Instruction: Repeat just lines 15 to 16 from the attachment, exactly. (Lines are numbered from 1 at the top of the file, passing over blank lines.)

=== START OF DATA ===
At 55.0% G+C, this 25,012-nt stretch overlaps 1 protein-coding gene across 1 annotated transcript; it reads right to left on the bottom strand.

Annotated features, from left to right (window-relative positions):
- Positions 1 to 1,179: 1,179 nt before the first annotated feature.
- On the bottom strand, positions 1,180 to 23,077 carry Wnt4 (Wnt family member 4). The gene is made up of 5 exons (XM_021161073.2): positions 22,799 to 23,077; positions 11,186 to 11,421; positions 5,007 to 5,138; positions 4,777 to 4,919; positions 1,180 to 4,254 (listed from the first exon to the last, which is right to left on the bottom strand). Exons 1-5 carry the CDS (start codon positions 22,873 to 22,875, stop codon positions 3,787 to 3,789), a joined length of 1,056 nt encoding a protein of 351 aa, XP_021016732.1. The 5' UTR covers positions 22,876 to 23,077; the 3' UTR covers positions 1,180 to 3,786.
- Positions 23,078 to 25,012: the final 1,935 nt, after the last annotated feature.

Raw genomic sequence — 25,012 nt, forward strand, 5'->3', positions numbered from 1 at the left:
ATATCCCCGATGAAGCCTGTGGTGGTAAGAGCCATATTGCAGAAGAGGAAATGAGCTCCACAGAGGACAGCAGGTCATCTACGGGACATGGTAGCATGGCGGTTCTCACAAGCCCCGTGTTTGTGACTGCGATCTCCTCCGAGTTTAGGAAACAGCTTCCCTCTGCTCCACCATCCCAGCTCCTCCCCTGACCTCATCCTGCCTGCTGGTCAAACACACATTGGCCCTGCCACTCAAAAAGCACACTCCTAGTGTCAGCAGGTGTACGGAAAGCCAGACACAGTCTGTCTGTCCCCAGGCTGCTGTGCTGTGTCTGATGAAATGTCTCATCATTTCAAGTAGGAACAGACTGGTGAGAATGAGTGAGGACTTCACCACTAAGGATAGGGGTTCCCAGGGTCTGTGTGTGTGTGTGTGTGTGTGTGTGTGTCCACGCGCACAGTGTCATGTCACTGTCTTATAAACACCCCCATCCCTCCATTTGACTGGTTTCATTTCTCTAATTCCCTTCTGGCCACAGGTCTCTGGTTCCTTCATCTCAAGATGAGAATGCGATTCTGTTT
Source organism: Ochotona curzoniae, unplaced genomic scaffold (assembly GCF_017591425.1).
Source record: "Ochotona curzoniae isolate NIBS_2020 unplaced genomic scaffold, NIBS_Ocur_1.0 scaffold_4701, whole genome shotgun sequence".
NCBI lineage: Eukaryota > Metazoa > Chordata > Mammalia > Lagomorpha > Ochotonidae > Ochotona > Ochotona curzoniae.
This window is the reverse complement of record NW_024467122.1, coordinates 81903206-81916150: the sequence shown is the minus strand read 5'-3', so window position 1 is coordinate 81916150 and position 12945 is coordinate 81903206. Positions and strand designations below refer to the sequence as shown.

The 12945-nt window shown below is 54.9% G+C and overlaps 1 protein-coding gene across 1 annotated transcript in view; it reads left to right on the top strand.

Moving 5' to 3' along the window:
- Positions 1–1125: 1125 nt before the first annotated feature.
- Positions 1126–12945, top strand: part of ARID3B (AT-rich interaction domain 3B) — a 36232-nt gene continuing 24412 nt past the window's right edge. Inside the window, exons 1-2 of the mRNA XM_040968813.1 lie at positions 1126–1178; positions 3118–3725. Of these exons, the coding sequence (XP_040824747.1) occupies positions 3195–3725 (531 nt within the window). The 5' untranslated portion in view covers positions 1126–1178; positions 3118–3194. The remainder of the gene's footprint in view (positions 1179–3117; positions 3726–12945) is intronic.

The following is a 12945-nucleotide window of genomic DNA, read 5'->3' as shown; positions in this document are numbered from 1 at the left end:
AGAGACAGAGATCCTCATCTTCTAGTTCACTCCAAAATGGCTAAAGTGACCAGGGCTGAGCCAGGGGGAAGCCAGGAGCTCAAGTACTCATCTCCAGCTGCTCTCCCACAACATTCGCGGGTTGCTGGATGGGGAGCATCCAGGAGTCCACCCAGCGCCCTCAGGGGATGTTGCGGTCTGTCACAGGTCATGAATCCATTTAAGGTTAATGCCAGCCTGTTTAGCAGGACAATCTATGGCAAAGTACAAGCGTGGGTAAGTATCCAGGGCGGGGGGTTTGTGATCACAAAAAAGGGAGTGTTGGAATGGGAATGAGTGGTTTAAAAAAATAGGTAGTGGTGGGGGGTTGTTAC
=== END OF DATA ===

- Positions 1126–12945, top strand: part of ARID3B (AT-rich interaction domain 3B) — a 36232-nt gene continuing 24412 nt past the window's right edge. Inside the window, exons 1-2 of the mRNA XM_040968813.1 lie at positions 1126–1178; positions 3118–3725. Of these exons, the coding sequence (XP_040824747.1) occupies positions 3195–3725 (531 nt within the window). The 5' untranslated portion in view covers positions 1126–1178; positions 3118–3194. The remainder of the gene's footprint in view (positions 1179–3117; positions 3726–12945) is intronic.

The following is a 12945-nucleotide window of genomic DNA, read 5'->3' as shown; positions in this document are numbered from 1 at the left end: